Posted on behalf of Christel Fowkes, Regional Sales Manager
How many of you prefer shopping online? Taking advantage of online deals like cyber Monday, Amazon Prime Day, Holiday sales, back to school sales; awaiting those additional great deals that flood your inboxes daily including free shipping and even more discounts? I’ve been in the healthcare information technology industry for over twenty-five (25) years and for some reason all of my online shopping purchases over the past year made me ponder the question, why in the world are we still using faxing technology in healthcare in year 2018? I just safely and efficiently conducted hundreds of transactions with numerous companies with just the click of a few buttons.
With all of the interoperability and connectivity advancements in healthcare why is the antiquated fax machine still alive and being used to share patient data? The fax machine was born in 1964, over fifty (50) years ago when Xerox Corporation introduced and patented the first commercialized version of the modern fax machine. Most industries other than healthcare abandoned the fax machine in the early 1990s.
Healthcare organization are spending millions, even billions, on new information technology systems. Unfortunately, implementing many of these systems has neither addressed nor fixed the issue of sharing hospital information among physician’s practices, who still wanted to retain their existing Practice Management System or other hospitals running another vendors system. This lack of electronically sharing patient drug allergies; test results; history and physicals etc. sadly results in hurting the most important person – the patient. This issue is most frustrating for the patient who has a lengthy or complicated health history.
The time has come for healthcare to say no to dealing with age old faxing issues such as paper jams; no paper; patient data ending up at a car dealership or other non-healthcare location because the wrong FAX number was entered.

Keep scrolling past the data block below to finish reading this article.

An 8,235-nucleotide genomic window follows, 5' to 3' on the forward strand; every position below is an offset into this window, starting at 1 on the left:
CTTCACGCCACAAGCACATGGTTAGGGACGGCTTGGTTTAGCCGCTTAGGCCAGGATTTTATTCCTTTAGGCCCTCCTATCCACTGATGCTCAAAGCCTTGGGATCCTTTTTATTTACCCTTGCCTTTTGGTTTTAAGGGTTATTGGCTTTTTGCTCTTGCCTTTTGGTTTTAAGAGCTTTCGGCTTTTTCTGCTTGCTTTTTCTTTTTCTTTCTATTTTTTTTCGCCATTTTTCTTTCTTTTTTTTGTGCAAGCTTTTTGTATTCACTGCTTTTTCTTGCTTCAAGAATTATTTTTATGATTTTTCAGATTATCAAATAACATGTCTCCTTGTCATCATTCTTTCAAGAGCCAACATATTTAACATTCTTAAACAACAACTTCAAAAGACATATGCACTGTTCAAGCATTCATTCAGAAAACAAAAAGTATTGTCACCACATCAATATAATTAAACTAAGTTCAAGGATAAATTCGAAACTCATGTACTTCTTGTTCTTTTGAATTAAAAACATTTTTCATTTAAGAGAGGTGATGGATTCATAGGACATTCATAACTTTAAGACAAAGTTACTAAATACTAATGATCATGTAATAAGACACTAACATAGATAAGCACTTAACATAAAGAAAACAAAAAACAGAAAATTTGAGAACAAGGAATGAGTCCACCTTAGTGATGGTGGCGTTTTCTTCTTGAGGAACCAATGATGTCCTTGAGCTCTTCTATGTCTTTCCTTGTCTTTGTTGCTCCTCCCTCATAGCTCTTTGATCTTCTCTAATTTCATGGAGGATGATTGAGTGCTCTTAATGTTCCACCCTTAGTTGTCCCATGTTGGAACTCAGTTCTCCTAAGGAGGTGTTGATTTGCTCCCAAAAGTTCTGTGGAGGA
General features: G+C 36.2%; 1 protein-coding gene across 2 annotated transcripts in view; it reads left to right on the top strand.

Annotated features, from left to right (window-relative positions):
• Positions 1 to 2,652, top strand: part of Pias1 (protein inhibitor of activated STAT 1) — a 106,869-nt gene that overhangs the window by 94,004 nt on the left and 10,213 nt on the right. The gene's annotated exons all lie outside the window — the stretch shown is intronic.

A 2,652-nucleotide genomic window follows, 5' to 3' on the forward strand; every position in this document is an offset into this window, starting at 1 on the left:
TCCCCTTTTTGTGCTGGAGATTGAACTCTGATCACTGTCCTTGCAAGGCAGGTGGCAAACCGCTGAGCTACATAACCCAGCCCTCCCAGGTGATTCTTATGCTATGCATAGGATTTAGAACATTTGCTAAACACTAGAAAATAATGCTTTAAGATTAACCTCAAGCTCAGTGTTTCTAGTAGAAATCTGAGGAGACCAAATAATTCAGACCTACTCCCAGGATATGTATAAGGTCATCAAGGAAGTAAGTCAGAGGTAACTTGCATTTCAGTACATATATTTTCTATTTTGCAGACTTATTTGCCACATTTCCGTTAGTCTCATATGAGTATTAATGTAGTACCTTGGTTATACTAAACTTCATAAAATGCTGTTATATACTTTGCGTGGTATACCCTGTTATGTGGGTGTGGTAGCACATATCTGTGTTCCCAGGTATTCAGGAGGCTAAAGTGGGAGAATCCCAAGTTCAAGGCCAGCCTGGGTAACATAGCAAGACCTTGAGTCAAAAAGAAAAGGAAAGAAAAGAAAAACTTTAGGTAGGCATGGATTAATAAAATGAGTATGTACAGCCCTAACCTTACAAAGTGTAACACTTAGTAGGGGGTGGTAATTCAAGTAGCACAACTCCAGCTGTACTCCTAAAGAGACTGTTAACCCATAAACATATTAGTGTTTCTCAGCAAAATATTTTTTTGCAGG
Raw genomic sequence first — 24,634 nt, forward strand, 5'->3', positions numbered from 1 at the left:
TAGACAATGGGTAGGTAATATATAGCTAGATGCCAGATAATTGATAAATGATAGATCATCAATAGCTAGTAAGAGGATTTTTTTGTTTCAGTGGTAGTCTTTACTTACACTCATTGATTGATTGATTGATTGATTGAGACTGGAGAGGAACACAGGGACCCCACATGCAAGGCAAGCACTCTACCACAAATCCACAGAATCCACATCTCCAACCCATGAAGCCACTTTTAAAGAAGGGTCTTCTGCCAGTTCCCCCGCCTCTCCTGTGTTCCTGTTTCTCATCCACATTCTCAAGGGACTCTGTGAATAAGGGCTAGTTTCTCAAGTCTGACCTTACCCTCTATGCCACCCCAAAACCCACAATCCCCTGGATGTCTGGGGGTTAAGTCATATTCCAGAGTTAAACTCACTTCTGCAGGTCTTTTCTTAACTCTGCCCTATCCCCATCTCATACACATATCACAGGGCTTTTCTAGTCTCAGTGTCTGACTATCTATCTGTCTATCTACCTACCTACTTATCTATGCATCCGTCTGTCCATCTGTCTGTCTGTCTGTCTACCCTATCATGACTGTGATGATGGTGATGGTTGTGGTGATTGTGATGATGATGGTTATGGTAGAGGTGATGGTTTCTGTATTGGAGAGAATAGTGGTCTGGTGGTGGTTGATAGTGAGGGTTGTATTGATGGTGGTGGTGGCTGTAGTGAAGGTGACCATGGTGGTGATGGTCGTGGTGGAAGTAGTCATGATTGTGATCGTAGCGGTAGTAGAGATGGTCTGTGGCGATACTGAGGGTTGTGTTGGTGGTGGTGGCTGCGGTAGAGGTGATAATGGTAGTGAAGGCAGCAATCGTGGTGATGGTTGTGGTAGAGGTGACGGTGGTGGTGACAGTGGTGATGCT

Connectivity with disparate system is still in it’s infancy in many ways however technology does exist to share patient data among and between disparate systems. The ability for automation and integration companies to take advantage of electronically sharing health records using FHIR (Fast Healthcare Interoperability Resources) will continue to assist the healthcare marketplace with turning off the fax machines and turning on interfaces and bi-directional connectivity using industry standards.
The time has come to no longer fax a patient’s information to a long-term care facility or physician’s office. We need to re-train our healthcare staff and consumers to trust an automated process of sending a laboratory or diagnostic imaging text electronically between disparate systems as opposed to printing an order or telling the patient the order will be faxed to the ancillary department.
In 2009, the Obama administration attempted to address the expensive and antiquated way of sharing patient data given the number of disparate health record systems across the county. $30 billion was allocated for hospitals and medical providers to automate and digitize patient health records via the Health Information Technology for Economic and Clinical Health (HITECH) However, the question remains, has this spend really advanced the ability to easily and securely exchange important patient medical record information in a timely manner when it’s really needed the most?
As we start to take on 2018, let’s hope that the the ability for hospitals; physician’s offices; clinics; nursing homes and other organization to move away from sharing patient data via the antiquated fax machine and move into the age of sharing data safely and securely will happened sooner vs. later. Until then, we will continue with the Fax of Life in Healthcare.
To hear how other organizations are improving electronic communication with their area providers, check out our latest webinar: Enhancing Data Access for Provider Communities